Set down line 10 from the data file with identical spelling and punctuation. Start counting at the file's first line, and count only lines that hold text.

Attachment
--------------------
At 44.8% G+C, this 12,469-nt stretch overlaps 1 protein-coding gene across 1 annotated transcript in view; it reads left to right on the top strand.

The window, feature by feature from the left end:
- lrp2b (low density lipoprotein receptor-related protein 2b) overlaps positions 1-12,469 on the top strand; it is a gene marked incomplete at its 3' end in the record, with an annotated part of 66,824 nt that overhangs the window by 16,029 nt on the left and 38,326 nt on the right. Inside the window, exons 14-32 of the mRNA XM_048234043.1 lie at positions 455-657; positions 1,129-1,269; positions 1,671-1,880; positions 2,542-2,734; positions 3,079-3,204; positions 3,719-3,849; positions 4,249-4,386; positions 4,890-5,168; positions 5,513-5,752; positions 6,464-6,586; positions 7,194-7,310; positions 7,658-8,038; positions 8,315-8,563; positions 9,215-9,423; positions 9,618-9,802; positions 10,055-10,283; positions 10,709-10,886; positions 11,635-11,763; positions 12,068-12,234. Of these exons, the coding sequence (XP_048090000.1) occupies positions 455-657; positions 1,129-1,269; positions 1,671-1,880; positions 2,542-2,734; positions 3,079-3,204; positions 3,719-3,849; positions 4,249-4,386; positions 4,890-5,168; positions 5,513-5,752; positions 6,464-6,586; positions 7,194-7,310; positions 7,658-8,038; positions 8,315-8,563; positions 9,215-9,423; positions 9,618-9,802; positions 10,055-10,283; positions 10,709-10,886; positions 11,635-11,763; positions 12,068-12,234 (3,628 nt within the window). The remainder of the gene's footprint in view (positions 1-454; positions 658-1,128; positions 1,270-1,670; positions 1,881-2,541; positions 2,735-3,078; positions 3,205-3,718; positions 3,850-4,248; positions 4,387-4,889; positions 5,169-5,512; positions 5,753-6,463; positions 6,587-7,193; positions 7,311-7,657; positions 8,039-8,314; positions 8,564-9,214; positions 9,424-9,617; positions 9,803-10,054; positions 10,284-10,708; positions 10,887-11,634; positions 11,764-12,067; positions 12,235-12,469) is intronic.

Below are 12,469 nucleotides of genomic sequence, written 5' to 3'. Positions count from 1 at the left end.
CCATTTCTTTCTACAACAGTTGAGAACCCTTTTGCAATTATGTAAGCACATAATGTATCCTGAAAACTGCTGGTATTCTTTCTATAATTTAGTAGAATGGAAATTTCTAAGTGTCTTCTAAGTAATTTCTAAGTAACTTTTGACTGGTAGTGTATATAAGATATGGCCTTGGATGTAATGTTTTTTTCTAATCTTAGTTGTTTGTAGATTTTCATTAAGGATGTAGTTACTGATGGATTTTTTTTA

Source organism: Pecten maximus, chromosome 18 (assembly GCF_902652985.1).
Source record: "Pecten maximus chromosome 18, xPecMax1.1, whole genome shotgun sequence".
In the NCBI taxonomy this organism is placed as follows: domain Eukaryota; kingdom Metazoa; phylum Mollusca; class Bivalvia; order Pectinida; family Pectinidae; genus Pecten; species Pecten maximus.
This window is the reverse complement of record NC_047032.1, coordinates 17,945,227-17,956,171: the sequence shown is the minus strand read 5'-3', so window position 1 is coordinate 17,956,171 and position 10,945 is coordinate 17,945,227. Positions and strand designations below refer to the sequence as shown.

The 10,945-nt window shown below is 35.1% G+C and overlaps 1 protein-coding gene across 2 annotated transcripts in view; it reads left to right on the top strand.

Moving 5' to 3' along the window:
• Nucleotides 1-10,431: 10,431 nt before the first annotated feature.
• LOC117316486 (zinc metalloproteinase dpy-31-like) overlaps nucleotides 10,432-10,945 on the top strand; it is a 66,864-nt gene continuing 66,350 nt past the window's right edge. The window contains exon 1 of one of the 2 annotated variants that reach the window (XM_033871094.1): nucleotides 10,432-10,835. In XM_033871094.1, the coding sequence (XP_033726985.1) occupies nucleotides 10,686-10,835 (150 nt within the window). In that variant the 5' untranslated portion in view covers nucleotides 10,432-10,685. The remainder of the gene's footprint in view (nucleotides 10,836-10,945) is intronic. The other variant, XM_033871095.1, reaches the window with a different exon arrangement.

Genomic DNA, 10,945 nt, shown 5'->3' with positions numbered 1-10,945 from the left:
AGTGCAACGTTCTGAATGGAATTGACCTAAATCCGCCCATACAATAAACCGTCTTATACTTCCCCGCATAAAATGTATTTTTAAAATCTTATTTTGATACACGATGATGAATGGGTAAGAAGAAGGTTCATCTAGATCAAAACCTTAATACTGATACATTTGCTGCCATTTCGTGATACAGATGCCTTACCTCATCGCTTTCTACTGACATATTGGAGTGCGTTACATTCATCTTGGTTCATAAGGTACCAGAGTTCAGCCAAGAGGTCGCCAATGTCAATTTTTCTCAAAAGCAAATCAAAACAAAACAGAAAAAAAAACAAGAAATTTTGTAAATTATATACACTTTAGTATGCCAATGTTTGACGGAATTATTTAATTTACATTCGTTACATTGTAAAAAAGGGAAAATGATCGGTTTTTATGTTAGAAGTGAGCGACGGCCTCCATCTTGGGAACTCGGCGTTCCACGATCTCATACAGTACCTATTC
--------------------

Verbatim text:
The 10,945-nt window shown below is 35.1% G+C and overlaps 1 protein-coding gene across 2 annotated transcripts in view; it reads left to right on the top strand.